High Volume Training led to increased muscle size, whereas the high-intensity program did not. The high-volume group had greater increases in sarcoplasmic hypertrophy than the high-intensity group. The high-intensity group had greater increases in muscle strength than the high-volume group.
HIGH VOLUME VS HIGH-INTENSITY WHICH IS BEST FOR GAINING MUSCLE BACKED BY SCIENCE SUMMARY
- High Volume Training led to gaining muscle faster, whereas the high-intensity program did not.
- The high-volume group had greater increases in sarcoplasmic hypertrophy than the high-intensity group.
- The high-intensity group had greater increases in muscle strength than the high-volume group.
WEIGHT VS VOLUME: IS ONE BETTER FOR GAINING MUSCLE FASTER?
If there is ever a more controversial subject on muscle growth, it would have to be what is better for muscle growth? Heavy weight training or high-volume training. Heavy weight training involves using weights at 85% of a 1RM with few repetitions (i.e., 5 reps or less). High-volume exercise involves lighter weight (60-65% of a 1RM) with repetitions between 10-12.
HIGH VOLUME WORKOUT LIKE ARNOLD OR HIGH INTENSITY TRAINING LIKE RONNIE
If you read the message boards, someone will say, “Ronnie Coleman had the greatest physique of all time, and he trained with heavy weights!” They will usually drop a line in the same sentence about the thickness of Dorian Yates being attributed to heavy weight training. On the other hand, Arnold Schwarzenegger and many other world-class bodybuilders have used high-volume training. There are plenty of bodybuilders that have trained with high-volume training to build impressive physiques. The great Sergio Olivia was known for his high-volume workouts, which helped him build an incredible physique. Much like keto vs. high carbs for weight loss, there is an intense debate about which training style is best.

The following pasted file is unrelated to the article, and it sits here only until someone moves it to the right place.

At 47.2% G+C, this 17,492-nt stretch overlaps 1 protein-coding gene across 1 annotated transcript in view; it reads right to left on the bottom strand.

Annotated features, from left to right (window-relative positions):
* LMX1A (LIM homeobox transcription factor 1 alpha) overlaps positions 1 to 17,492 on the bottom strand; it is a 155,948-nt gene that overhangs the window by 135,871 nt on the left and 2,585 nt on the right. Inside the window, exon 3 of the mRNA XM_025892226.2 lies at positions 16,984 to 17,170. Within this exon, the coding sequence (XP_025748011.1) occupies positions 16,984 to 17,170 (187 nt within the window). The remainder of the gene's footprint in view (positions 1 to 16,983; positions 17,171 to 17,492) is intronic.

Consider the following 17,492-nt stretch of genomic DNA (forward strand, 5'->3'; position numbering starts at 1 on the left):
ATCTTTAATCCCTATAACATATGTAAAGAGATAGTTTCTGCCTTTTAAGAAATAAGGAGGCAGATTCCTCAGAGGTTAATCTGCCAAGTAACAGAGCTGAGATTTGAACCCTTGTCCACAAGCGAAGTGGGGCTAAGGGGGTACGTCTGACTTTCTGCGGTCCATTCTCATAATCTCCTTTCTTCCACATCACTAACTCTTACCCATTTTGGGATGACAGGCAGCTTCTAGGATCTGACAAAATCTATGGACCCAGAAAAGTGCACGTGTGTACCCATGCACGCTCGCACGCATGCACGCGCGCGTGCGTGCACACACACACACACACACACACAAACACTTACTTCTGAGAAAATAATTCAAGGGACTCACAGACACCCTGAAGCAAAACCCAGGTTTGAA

HIGH VOLUME WORKOUTS CAN WORKOUT…UP TO A CERTAIN POINT
Previous research has shown that volume is correlated with muscle growth up to a certain point; after that, the more sets you perform can cause decreases in muscle size. When volume is standardized between protocols, muscle growth is equal whether you train with heavier and lower reps or higher reps and moderate weights. If you train with heavier weights, it’s very difficult to increase volume because of the excessive fatigue with high-intensity exercise. Volume is the total workload performed, which is sets x reps x weight.
Most people increase volume by adding sets, but you can also increase volume by increasing the weight. Researchers compared muscle strength and size to a high-volume vs. high-intensity protocol, which increased each week’s total workload. The researchers had the heavy weight group increase the weight by 2.5% each week, while the volume group increased the sets. See the chart below: